This is especially true for developing countries like India where there is a proliferation of quacks and untested therapies and regulatory mechanism are lax. A significant number of them often land up in the hands of these quacks loosing precious time as well as money. 

The widening knowledge gap is stifling the fight against kidney disease, and increasing the inherent associated mortality. Thus bridging the knowledgegap is the key to achieve kidney health for All and this is the theme for World Kidney Day 2022. 

The WKD Joint Steering Committee calls for everyone worldwide to not only be aware of the disease, but to actively know what their own kidney health measures are. For example, what is their blood pressure and what are the target levels and the treatment objectives. It is a cause that involves all of us in the kidney community worldwide — doctors (both nephrologists as well as primary care physicians), scientists,nurses and other health-care providers, patients, administrators, health-policy experts, government officials, nephrology organizations, and foundations. All need to be aware of the ways in which more focus to the kidney health in the setting of government policies can lead to major benefits both to patients and to health-care budget.

 There are several simple measures that can be implemented:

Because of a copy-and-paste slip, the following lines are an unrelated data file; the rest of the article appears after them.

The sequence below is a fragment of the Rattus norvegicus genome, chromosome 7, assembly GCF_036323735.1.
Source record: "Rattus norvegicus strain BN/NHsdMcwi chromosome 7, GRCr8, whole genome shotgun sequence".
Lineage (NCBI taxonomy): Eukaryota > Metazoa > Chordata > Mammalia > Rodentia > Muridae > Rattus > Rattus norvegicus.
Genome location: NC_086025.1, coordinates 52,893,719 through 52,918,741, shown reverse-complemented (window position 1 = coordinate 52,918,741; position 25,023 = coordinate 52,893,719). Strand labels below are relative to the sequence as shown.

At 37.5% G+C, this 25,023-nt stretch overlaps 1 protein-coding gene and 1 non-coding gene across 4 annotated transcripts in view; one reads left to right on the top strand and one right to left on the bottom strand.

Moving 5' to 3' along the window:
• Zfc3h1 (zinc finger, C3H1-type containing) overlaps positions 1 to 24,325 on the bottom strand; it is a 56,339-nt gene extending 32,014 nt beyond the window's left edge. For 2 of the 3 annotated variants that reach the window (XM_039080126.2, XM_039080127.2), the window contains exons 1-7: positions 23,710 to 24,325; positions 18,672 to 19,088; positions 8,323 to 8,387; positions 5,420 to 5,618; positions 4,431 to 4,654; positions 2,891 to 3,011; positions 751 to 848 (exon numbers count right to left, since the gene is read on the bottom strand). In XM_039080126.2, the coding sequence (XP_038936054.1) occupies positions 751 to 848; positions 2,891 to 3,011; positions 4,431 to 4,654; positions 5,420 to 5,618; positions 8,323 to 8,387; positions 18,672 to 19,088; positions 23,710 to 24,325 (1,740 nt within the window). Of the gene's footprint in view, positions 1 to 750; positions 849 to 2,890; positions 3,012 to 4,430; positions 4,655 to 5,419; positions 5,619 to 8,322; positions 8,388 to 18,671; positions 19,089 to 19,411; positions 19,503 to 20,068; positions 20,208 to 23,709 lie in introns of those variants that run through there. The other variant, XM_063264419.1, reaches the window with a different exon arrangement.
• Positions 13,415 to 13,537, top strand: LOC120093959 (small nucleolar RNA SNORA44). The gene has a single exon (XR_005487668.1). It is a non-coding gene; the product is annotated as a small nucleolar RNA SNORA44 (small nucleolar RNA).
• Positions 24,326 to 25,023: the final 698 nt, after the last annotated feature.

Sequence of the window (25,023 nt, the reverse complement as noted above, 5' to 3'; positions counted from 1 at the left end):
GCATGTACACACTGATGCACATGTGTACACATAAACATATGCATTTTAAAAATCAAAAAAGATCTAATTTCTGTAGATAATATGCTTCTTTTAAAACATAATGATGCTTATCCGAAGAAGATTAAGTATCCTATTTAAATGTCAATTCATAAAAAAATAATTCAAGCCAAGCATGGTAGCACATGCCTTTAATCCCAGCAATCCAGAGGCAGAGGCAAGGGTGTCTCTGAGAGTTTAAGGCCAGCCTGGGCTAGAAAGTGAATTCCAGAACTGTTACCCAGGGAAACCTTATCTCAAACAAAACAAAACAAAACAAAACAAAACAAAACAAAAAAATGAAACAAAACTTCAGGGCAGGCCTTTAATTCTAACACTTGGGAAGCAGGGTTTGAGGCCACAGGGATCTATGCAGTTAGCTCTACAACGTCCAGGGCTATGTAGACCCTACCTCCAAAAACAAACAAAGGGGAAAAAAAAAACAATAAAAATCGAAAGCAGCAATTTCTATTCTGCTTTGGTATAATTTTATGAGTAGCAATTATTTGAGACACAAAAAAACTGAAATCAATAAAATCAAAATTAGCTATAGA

1. Encourage general public to adopt healthy diet and lifestyles (access to clean water, regular exercise, healthy diet, avoid smoking) to maintain good kidney health, preserve kidney function longer in those with CKD, and increase overall general awareness of the importance of kidneys.

2. Extend kidney patient education (including accurate and practical advice on diet and lifestyle) to empower patients, their care-partners, and their support systems to achieve the health outcomes and life goals that are meaningful and important to those with CKD including kidney failure.

3. Recognise patients’ and caregivers’ right to be able to assess, understand and use health information related to CKD.

4. Require kidney healthcare providers and patient organisations to offer information related to CKD according to varying levels of health literacy.

5. Educate and encourage primary care physicians to improve their recognition and management of patients with CKD across its entire spectrum from prevention and early detection of CKD to its secondary and tertiary prevention and kidney failure care.

6. Integrate CKD and kidney failure prevention into national non-communicable disease programs for comprehensive and integrated services, which are essential in improving the early detection and tracking of kidney care at country level.

7. Inform politicians about the impact of kidney disease and kidney failure on their constituents’ health and its associated burden on healthcare budgets/systems to encourage the adoption of policies and allocation of resources which tackle the global burden of kidney disease and ensure living well with kidney disease.

  

Thus a coordinated effort needs is made at all levels of society to address the growing epidemic of Kidney diseaseand bridging the knowledge gap is the key to achieve this as “Knowledge is Power”.